“There is no emergency kit for marriage...
No neat plan you can turn to when the ground shifts under your feet.”
is your partner a sex addict?
Nothing is so painful as when the pain we feel
is caused by someone we love.
When a Partner suspects or experiences that first “discovery” that is evidence they have been living with a sex addict, the betrayal of trust and intimacy can be devastating. Partners often find themselves spinning in terror and desperation. They are often unable to make healthy decisions and can experience emotional and behavioral changes that are counter to their self-image and values. If you are a Partner, you might be experiencing:
Extreme and rapid emotional swings
Disturbed sleep (insomnia, nightmares, etc.)
Compulsive “checking” behaviors
A generalized sense of distrust
A need to isolate
Impaired functioning in daily life
Physical symptoms (headaches, nausea, dizziness, etc.)
Partners are often expected to focus on, and support, the addict’s recovery while their own very traumatic experience is overlooked. When they are unable to express the appropriate support for the addict's progress, addiction and psychotherapy professionals often label Partners as "co-dependent," implying that their behavior played some role in the addict’s behavior. Partners are often expected to move into forgiveness, understanding, and support without any acknowledgment of the effects of the crisis on them, the relationship, or other family members.
To be clear: co-dependency is "an addiction to trying to fix someone." Many symptoms of co-dependency may match a Partner's symptoms. You may feel that you have some of the qualities that fit that of the co-dependent. But living with a sex addict creates an environment that is fundamentally unsafe and insecure. You're walking on eggshells, waiting for the next shoe to drop. So you're investigating and checking up on the addict. You're reactive and angry, depressed and anxious. This behavior is not necessarily co-dependency. This is a wounded Partner desperately seeking safety. And from that perspective, the behavior makes sense.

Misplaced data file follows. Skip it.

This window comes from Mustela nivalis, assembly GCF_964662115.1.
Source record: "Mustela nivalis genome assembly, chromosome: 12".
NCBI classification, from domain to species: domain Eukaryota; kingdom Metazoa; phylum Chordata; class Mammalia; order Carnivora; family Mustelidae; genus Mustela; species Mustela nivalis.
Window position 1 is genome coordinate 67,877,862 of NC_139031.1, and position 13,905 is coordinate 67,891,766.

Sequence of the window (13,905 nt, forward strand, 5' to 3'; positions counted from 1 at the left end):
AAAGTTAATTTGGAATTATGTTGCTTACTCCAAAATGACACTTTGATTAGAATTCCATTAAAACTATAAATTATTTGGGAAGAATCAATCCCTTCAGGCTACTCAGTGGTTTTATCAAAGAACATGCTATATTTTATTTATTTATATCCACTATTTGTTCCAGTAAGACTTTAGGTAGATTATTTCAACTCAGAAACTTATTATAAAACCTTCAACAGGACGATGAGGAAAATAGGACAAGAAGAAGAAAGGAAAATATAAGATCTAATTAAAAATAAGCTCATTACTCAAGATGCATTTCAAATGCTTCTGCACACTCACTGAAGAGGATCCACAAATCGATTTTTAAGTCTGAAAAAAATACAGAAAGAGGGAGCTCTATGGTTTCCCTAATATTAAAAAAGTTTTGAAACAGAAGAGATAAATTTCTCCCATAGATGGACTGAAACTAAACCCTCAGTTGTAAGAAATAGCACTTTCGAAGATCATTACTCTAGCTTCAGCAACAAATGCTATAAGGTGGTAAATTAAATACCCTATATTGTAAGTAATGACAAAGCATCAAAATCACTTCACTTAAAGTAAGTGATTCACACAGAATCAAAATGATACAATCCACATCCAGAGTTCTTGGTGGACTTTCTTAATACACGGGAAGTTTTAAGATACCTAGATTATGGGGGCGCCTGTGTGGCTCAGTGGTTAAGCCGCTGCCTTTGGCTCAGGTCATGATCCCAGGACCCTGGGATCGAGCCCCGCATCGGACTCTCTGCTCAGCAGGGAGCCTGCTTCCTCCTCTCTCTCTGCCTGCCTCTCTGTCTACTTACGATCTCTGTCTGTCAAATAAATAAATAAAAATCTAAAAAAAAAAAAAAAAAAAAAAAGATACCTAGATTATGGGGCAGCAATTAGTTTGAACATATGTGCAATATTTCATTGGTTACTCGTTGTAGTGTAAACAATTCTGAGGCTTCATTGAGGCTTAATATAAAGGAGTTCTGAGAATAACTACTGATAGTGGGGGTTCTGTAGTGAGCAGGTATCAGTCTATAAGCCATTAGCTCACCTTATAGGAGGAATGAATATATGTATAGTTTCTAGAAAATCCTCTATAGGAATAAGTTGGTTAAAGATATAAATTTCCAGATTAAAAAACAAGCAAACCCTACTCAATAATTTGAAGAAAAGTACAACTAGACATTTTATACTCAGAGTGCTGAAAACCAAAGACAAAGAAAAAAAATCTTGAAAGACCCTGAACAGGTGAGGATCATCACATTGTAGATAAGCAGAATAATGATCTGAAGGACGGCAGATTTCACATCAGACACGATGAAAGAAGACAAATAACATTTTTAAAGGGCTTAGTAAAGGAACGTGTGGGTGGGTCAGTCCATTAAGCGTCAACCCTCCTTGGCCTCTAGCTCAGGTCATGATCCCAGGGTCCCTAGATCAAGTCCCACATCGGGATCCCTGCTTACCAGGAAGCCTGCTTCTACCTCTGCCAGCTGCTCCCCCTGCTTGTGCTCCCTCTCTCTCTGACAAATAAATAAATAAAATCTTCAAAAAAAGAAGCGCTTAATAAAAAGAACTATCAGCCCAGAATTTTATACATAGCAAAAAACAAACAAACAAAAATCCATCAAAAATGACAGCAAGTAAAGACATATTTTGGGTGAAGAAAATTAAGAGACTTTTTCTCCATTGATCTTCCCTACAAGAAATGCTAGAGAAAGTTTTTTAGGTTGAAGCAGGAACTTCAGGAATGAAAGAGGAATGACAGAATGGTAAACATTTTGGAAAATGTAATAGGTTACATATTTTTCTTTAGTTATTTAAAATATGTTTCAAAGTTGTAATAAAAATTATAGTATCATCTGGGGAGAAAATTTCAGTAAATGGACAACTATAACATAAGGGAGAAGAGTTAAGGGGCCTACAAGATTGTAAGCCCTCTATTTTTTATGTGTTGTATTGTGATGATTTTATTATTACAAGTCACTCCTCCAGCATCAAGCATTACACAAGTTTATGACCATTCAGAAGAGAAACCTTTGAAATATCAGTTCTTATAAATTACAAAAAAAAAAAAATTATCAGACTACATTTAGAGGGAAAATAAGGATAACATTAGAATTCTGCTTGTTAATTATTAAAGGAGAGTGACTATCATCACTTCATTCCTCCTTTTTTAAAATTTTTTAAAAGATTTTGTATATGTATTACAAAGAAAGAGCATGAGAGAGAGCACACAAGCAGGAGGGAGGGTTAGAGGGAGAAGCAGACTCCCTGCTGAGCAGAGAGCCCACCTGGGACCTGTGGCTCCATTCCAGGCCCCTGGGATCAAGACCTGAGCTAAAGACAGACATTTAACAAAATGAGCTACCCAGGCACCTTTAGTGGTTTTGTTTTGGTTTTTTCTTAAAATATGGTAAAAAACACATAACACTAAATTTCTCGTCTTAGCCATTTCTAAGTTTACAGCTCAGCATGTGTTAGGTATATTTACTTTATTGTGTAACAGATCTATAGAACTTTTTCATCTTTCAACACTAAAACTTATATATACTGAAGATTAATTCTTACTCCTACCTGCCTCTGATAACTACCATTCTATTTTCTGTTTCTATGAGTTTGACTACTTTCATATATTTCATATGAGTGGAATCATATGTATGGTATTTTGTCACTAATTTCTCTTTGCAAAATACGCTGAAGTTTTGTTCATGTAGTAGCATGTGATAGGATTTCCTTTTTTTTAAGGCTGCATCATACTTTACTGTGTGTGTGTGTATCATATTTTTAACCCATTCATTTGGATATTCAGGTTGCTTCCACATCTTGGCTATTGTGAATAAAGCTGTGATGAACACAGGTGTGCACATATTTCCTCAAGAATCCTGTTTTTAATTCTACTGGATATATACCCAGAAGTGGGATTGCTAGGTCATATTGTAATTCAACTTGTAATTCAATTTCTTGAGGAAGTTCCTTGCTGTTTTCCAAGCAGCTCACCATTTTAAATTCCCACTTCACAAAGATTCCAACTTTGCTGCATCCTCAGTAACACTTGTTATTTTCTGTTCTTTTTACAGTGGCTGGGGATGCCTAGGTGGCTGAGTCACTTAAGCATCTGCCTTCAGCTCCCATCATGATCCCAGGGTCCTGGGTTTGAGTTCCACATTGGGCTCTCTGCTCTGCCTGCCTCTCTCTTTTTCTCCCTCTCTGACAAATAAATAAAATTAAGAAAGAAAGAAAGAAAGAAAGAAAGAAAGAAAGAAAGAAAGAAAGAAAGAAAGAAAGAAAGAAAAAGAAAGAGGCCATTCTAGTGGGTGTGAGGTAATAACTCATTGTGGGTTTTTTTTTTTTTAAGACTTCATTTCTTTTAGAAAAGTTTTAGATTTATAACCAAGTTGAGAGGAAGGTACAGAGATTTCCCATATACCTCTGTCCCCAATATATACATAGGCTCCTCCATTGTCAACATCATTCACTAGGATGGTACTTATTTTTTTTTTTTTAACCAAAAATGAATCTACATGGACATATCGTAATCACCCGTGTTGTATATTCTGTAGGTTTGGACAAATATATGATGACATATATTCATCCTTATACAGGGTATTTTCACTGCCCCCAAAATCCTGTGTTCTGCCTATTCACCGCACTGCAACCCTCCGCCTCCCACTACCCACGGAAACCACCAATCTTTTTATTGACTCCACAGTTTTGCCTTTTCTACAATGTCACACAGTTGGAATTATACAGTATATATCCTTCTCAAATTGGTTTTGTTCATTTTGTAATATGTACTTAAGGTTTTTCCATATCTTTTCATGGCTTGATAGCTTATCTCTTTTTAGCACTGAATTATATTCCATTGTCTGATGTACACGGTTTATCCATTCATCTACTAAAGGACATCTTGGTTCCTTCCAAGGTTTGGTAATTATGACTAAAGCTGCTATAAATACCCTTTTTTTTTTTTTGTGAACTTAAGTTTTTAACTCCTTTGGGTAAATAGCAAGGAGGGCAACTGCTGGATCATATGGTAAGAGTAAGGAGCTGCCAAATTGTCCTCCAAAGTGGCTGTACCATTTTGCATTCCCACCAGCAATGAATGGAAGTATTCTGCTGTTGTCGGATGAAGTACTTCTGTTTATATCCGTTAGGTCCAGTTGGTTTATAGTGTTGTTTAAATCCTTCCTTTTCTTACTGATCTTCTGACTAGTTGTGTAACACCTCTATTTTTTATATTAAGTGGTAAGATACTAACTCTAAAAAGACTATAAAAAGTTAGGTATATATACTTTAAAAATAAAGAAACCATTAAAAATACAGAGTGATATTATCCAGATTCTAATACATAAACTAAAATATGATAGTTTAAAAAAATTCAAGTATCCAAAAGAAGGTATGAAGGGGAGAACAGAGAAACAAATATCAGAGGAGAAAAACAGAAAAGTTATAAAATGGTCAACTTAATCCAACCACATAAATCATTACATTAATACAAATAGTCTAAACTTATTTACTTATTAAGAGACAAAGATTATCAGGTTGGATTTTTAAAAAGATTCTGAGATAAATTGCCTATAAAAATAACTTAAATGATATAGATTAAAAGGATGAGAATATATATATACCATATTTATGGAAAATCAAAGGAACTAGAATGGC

At the February 2014 IITAP conference, relationship specialist, Julie Gottman stated that:
“100% of betrayed partners
experience symptoms of PTSD.”
It's true. The betrayal a Partner experiences is nothing short of traumatic. The symptoms are all indicative of a response to trauma, not of someone who struggles with co-dependency. As with any traumatic experience, when a Partner’s experience is not appropriately addressed, the symptoms are very likely to worsen over time whether or not he/she stays in the relationship. Additionally, relationships often explode, end, break, or become irreparably wounded. Relationships can not always be repaired in the wake of sex addiction. But they cannot be repaired without first creating a space of empathy and acknowledgement of the traumatic Partner experience.
Addicts have plenty of treatment options and support for their recovery, but it can be difficult for Partners of sex addicts to find real help.
You didn’t choose to be betrayed.
This is not your fault. You deserve to be heard and validated. You deserve to experience a deep repair from the traumatic effects of sexual addiction in your relationship. Let's do it together.